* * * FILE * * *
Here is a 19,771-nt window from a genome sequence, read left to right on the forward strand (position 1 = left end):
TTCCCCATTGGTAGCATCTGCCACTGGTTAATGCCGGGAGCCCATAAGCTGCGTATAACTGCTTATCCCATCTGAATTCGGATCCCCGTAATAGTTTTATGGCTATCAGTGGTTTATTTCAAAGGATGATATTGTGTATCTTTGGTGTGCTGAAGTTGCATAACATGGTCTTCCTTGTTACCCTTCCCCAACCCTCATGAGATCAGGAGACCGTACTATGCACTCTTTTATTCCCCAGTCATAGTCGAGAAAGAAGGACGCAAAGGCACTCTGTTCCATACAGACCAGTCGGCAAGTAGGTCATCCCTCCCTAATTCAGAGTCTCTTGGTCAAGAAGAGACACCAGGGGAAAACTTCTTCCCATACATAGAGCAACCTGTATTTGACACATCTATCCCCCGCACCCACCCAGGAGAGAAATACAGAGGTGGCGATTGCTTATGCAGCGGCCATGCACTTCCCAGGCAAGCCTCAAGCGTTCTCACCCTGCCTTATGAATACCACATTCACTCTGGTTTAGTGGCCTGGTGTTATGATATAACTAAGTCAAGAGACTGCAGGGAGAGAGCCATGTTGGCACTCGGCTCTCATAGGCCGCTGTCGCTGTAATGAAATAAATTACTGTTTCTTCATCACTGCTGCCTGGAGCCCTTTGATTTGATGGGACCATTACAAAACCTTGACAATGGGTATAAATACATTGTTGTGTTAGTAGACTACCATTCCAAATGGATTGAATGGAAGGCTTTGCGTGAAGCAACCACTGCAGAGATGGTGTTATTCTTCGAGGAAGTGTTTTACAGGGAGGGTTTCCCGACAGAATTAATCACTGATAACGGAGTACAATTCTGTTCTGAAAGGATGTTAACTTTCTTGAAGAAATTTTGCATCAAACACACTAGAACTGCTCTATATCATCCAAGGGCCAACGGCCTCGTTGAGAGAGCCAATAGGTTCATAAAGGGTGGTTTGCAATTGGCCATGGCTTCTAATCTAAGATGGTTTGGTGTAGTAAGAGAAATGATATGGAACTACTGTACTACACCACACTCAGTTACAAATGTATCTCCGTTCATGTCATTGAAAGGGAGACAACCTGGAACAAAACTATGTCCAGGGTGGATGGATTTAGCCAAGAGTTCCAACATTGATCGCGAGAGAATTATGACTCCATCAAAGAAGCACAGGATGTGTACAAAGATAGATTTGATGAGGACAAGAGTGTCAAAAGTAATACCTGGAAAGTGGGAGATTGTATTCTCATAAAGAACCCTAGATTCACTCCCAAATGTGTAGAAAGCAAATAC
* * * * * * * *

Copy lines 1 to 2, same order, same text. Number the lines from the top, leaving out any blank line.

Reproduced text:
Here is a 19,771-nt window from a genome sequence, read left to right on the forward strand (position 1 = left end):
TTCCCCATTGGTAGCATCTGCCACTGGTTAATGCCGGGAGCCCATAAGCTGCGTATAACTGCTTATCCCATCTGAATTCGGATCCCCGTAATAGTTTTATGGCTATCAGTGGTTTATTTCAAAGGATGATATTGTGTATCTTTGGTGTGCTGAAGTTGCATAACATGGTCTTCCTTGTTACCCTTCCCCAACCCTCATGAGATCAGGAGACCGTACTATGCACTCTTTTATTCCCCAGTCATAGTCGAGAAAGAAGGACGCAAAGGCACTCTGTTCCATACAGACCAGTCGGCAAGTAGGTCATCCCTCCCTAATTCAGAGTCTCTTGGTCAAGAAGAGACACCAGGGGAAAACTTCTTCCCATACATAGAGCAACCTGTATTTGACACATCTATCCCCCGCACCCACCCAGGAGAGAAATACAGAGGTGGCGATTGCTTATGCAGCGGCCATGCACTTCCCAGGCAAGCCTCAAGCGTTCTCACCCTGCCTTATGAATACCACATTCACTCTGGTTTAGTGGCCTGGTGTTATGATATAACTAAGTCAAGAGACTGCAGGGAGAGAGCCATGTTGGCACTCGGCTCTCATAGGCCGCTGTCGCTGTAATGAAATAAATTACTGTTTCTTCATCACTGCTGCCTGGAGCCCTTTGATTTGATGGGACCATTACAAAACCTTGACAATGGGTATAAATACATTGTTGTGTTAGTAGACTACCATTCCAAATGGATTGAATGGAAGGCTTTGCGTGAAGCAACCACTGCAGAGATGGTGTTATTCTTCGAGGAAGTGTTTTACAGGGAGGGTTTCCCGACAGAATTAATCACTGATAACGGAGTACAATTCTGTTCTGAAAGGATGTTAACTTTCTTGAAGAAATTTTGCATCAAACACACTAGAACTGCTCTATATCATCCAAGGGCCAACGGCCTCGTTGAGAGAGCCAATAGGTTCATAAAGGGTGGTTTGCAATTGGCCATGGCTTCTAATCTAAGATGGTTTGGTGTAGTAAGAGAAATGATATGGAACTACTGTACTACACCACACTCAGTTACAAATGTATCTCCGTTCATGTCATTGAAAGGGAGACAACCTGGAACAAAACTATGTCCAGGGTGGATGGATTTAGCCAAGAGTTCCAACATTGATCGCGAGAGAATTATGACTCCATCAAAGAAGCACAGGATGTGTACAAAGATAGATTTGATGAGGACAAGAGTGTCAAAAGTAATACCTGGAAAGTGGGAGATTGTATTCTCATAAAGAACCCTAGATTCACTCCCAAATGTGTAGAAAGCAAATAC